December 9, 2013
December 9, 2013
The Coming of Christmas
By Barbara SchockEarnest Elmo Calkins was born in Geneseo, Illinois, March 25, 1868. His great great great great grandfather, Hugh Calkins, came to the Colonies in 1640 from Wales. His descendants lived in Massachusetts and Connecticut before settling in Illinois.
Earnest graduated from Knox College in 1891. During his college years he learned to set type and worked for both Galesburg newspapers as a printer and reporter.
He worked in New York City for several years and returned to Galesburg in 1893. While working for the Galesburg Evening Mail, he organized a company which provided advertising copy to local stores.
Carl Sandburg recalled in his autobiography, Always the Young Strangers, that Calkins had created an ad for the Glenwood Ice Company which was very clever. It seems one May a cold spell followed a very warm period of weather. The Glenwood ads explained that the ice company had opened its doors and caused the cold wave.
In later years, Sandburg and Calkins reminisced about their days working for the Glenwood Ice Company. Of course, Carl had vivid memories of the aches and pains he suffered from cutting blocks of ice from Lake Rice and storing them between layers of sawdust.
Calkins went on to start his own advertising agency in New York, one of the first of its kind. He wrote several books, including They Broke the Prairie, a history of Galesburg which tells the interesting story of the town from the first settlement.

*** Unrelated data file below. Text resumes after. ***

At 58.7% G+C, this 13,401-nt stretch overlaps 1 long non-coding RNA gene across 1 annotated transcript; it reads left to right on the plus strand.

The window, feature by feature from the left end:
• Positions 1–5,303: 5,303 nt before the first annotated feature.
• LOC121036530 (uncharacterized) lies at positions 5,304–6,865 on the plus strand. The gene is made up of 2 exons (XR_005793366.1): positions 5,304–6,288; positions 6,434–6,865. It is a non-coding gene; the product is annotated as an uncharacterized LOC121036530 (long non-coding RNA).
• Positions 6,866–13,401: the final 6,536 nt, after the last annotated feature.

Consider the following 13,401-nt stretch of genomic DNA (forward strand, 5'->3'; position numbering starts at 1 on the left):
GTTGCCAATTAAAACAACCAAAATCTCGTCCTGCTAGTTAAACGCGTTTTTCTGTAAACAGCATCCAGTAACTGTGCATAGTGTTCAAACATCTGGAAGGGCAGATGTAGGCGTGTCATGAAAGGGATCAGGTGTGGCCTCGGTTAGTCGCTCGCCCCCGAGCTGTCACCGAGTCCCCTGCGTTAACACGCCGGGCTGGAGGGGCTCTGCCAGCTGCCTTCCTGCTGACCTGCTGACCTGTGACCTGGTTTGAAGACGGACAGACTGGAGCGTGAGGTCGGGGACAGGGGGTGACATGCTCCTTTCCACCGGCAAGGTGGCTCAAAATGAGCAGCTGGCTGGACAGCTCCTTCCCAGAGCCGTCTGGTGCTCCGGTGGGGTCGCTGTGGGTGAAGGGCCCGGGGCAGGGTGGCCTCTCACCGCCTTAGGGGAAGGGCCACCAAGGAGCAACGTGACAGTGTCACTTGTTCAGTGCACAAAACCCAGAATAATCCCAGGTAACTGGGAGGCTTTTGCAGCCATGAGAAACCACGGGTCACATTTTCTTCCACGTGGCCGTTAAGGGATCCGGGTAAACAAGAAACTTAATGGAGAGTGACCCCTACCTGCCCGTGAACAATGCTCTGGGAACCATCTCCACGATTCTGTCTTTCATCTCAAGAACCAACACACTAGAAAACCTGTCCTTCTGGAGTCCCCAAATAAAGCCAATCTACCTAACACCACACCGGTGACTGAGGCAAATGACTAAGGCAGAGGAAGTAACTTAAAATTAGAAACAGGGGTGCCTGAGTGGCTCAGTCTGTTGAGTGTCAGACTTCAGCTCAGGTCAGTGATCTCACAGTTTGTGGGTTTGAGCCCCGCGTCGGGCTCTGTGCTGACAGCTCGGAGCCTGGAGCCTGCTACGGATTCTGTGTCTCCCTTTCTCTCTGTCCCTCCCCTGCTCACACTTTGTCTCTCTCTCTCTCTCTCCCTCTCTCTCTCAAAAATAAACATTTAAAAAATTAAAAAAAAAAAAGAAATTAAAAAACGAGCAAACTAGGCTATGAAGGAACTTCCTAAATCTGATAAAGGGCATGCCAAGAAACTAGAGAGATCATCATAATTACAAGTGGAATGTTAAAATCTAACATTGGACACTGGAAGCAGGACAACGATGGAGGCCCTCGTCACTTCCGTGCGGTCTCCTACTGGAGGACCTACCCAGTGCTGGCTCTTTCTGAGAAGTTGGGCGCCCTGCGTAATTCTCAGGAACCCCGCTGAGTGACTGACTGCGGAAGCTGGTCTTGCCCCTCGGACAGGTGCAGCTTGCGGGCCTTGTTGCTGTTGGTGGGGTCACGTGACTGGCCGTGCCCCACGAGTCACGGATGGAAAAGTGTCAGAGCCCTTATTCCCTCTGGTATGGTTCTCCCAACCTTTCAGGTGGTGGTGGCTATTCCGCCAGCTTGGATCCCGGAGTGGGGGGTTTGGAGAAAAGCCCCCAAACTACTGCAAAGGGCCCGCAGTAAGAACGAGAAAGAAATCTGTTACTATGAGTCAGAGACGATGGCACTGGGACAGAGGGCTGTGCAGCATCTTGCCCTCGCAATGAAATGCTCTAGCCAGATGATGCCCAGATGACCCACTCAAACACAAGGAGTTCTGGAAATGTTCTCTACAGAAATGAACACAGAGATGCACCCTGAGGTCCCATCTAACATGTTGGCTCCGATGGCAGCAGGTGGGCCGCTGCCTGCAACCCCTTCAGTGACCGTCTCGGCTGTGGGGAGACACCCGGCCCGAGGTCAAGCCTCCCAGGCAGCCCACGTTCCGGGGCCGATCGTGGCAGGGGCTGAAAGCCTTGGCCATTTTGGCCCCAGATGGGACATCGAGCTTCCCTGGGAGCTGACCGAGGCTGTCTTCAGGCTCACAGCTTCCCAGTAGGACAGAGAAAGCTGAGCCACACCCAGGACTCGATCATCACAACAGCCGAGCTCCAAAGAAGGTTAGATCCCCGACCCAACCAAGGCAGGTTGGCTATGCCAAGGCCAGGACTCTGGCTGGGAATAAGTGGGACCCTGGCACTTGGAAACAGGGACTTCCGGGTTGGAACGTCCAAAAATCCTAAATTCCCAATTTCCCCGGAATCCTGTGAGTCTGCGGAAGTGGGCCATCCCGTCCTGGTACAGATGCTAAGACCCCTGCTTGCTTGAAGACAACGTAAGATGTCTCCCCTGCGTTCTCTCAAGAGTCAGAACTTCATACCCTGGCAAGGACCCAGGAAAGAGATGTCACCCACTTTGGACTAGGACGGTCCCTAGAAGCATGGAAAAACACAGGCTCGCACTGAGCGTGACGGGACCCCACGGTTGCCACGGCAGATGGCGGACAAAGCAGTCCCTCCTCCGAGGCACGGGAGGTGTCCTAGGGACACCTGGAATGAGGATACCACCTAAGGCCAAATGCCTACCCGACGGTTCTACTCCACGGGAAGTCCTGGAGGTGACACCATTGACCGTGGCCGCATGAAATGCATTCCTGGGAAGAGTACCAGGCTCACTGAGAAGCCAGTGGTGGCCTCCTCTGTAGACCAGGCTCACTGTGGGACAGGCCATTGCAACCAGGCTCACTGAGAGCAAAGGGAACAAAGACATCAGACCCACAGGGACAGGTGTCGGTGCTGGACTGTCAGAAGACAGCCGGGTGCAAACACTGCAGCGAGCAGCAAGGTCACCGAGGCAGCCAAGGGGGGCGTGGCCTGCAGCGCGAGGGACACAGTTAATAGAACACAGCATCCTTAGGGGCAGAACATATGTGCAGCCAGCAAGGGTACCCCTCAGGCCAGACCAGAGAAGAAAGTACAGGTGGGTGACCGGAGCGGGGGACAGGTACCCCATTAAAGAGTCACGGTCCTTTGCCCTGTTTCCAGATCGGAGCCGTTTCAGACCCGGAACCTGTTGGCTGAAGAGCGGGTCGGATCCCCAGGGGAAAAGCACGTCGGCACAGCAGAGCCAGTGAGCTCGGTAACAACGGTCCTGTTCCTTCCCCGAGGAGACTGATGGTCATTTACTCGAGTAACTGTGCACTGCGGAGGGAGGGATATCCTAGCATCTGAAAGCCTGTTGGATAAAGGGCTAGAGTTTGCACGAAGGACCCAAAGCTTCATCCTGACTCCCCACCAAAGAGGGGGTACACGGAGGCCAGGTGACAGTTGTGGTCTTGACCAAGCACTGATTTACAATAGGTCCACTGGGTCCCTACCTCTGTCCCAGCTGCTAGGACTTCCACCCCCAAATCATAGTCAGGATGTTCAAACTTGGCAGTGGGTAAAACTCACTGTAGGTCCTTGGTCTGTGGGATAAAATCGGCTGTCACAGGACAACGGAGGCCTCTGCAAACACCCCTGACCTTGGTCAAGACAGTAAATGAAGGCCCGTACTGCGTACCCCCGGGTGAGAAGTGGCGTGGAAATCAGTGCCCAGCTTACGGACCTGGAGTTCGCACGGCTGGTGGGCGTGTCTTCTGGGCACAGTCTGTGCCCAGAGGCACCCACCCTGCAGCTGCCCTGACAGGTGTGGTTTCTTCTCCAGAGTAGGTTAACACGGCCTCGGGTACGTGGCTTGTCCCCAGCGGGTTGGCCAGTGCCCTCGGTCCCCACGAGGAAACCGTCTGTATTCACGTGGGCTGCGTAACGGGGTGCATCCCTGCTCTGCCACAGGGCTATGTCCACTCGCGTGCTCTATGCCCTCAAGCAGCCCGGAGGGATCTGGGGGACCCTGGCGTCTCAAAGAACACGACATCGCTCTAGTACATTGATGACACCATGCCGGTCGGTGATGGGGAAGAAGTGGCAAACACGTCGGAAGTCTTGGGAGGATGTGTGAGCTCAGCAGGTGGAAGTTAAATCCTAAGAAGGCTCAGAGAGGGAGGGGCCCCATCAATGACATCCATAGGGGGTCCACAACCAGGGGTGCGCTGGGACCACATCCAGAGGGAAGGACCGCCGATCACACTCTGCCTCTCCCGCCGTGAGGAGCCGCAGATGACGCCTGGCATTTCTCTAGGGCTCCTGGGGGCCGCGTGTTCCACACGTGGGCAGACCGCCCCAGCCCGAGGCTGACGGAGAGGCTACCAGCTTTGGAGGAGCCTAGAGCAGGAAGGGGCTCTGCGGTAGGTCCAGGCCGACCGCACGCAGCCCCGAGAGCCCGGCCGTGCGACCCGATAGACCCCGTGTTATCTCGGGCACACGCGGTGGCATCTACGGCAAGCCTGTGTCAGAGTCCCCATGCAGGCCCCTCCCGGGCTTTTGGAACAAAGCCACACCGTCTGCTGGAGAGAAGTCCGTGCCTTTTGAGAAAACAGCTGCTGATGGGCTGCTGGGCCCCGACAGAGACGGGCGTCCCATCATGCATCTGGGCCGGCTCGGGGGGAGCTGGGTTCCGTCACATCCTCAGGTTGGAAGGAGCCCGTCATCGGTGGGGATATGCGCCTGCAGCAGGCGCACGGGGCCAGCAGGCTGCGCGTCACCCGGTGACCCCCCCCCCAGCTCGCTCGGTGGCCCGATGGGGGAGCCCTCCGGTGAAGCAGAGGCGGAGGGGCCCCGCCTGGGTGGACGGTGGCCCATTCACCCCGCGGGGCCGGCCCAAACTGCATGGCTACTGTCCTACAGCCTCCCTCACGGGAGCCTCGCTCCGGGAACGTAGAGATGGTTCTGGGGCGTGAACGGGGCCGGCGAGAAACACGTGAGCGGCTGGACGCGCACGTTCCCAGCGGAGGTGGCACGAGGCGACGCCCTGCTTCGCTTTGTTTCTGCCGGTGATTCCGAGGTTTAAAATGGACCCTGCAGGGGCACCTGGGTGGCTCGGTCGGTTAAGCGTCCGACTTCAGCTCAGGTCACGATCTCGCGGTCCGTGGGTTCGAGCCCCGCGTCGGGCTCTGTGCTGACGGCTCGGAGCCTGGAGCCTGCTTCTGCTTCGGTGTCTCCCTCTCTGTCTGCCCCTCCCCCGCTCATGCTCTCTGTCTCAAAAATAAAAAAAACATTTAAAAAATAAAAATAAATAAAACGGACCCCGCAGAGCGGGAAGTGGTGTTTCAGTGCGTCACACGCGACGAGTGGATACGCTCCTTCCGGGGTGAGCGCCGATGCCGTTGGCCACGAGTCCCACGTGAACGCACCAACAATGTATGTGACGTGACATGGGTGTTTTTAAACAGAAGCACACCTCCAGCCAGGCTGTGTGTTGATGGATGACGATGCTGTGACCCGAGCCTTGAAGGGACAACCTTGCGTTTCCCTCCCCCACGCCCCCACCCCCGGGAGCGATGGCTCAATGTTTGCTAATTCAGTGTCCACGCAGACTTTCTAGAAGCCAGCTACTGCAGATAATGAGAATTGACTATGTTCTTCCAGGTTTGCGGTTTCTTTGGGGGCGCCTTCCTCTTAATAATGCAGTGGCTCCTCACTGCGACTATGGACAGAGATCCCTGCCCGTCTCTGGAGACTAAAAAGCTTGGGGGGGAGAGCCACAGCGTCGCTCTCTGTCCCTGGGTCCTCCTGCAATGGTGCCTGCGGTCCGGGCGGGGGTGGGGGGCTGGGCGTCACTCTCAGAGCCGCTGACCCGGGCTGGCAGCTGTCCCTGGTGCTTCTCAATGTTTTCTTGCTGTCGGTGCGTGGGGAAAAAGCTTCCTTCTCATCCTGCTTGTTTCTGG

This is how E.E. Calkins described the development of Christmas traditions in Galesburg during the nineteenth century.
“Sometime between the stern regime of President (Jonathan) Blanchard, when college classes were held on December 25 the same as any day, and the Eighteen Eighties the celebration of Christmas became a fixture in the puritan town of Galesburg. The public revolt was in 1871, when the young people of Old First Church announced they were going to have a tree for the children of the Sunday school and did so without breaking any bones. But before that, Christmas was a modest festival in most homes. The observation of the day may have been brought by the Swedes, who shared a hearty participation in the day with the Germans. Stockings were hung up on various projections, or tacked up behind the base burner, for there were no fireplaces to help keep up the tradition, and an orange was such a novelty it was deemed a worthy present, along with a striped peppermint cane, a bag of peanuts, and one or two needed and useful articles, such as stockings or mittens, knit by mother or grandmother. The mittens were tethered to one another on a long cord, so that if one were lost, both must be. By 1880 there were Christmas windows in the stores and signs reading ‘Holiday Goods.’”